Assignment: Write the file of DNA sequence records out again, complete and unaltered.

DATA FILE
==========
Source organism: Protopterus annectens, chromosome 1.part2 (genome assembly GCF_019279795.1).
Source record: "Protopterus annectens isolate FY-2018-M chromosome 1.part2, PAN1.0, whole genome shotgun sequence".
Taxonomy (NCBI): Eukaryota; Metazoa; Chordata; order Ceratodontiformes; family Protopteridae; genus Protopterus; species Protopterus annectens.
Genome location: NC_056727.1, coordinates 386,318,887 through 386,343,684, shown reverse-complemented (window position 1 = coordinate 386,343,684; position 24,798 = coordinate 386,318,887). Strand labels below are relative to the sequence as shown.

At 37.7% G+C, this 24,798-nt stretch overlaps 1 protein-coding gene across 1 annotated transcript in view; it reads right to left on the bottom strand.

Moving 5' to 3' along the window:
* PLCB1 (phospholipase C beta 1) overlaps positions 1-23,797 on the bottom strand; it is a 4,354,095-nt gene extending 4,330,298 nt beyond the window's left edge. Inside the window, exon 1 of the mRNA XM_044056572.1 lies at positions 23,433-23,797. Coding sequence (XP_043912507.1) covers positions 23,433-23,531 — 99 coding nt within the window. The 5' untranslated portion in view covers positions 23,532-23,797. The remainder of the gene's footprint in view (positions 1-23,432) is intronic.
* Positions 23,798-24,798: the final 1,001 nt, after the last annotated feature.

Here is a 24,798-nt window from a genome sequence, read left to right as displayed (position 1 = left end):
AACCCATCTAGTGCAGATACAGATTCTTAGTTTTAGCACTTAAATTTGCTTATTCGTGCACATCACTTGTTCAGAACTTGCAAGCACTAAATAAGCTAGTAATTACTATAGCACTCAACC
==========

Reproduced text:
Source organism: Protopterus annectens, chromosome 1.part2 (genome assembly GCF_019279795.1).
Source record: "Protopterus annectens isolate FY-2018-M chromosome 1.part2, PAN1.0, whole genome shotgun sequence".
Taxonomy (NCBI): Eukaryota; Metazoa; Chordata; order Ceratodontiformes; family Protopteridae; genus Protopterus; species Protopterus annectens.
Genome location: NC_056727.1, coordinates 386,318,887 through 386,343,684, shown reverse-complemented (window position 1 = coordinate 386,343,684; position 24,798 = coordinate 386,318,887). Strand labels below are relative to the sequence as shown.

At 37.7% G+C, this 24,798-nt stretch overlaps 1 protein-coding gene across 1 annotated transcript in view; it reads right to left on the bottom strand.

Moving 5' to 3' along the window:
* PLCB1 (phospholipase C beta 1) overlaps positions 1-23,797 on the bottom strand; it is a 4,354,095-nt gene extending 4,330,298 nt beyond the window's left edge. Inside the window, exon 1 of the mRNA XM_044056572.1 lies at positions 23,433-23,797. Coding sequence (XP_043912507.1) covers positions 23,433-23,531 — 99 coding nt within the window. The 5' untranslated portion in view covers positions 23,532-23,797. The remainder of the gene's footprint in view (positions 1-23,432) is intronic.
* Positions 23,798-24,798: the final 1,001 nt, after the last annotated feature.

Here is a 24,798-nt window from a genome sequence, read left to right as displayed (position 1 = left end):
AACCCATCTAGTGCAGATACAGATTCTTAGTTTTAGCACTTAAATTTGCTTATTCGTGCACATCACTTGTTCAGAACTTGCAAGCACTAAATAAGCTAGTAATTACTATAGCACTCAACC